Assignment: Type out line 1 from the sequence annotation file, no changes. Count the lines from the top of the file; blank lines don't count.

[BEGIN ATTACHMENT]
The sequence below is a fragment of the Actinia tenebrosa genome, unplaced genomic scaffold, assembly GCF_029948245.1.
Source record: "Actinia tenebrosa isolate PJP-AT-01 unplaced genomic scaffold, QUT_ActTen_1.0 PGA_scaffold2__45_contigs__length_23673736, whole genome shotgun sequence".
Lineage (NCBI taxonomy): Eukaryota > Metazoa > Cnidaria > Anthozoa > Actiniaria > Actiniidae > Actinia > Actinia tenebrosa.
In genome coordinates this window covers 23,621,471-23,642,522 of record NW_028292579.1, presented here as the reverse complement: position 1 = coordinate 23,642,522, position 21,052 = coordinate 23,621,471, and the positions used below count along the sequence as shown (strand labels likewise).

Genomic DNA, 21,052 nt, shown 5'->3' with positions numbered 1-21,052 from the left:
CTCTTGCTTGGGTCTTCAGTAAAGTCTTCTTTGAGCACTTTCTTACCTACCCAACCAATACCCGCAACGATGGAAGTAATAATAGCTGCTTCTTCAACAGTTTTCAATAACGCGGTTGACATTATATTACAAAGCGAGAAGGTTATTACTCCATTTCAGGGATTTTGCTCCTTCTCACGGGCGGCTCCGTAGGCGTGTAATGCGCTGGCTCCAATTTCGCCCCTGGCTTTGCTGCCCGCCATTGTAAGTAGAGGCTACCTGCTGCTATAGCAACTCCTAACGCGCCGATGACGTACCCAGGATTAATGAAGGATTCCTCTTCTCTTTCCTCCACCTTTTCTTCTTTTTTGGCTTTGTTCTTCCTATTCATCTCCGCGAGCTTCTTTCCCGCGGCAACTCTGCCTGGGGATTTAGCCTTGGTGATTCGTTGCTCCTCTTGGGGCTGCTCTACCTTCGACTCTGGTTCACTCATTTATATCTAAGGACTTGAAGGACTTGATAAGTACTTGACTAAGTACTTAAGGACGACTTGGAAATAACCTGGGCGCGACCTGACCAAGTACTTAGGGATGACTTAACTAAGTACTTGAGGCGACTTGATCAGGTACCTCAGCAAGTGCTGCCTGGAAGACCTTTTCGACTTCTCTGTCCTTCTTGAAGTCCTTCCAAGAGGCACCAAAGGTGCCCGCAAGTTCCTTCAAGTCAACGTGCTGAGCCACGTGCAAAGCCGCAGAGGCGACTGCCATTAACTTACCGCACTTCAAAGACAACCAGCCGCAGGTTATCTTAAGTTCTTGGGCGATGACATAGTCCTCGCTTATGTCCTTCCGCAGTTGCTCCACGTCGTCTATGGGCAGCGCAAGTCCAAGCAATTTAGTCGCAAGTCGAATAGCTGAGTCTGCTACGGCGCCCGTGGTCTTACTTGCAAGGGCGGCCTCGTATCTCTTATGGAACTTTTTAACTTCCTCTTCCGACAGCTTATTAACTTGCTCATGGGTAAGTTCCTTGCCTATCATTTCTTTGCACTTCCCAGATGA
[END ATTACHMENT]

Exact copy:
The sequence below is a fragment of the Actinia tenebrosa genome, unplaced genomic scaffold, assembly GCF_029948245.1.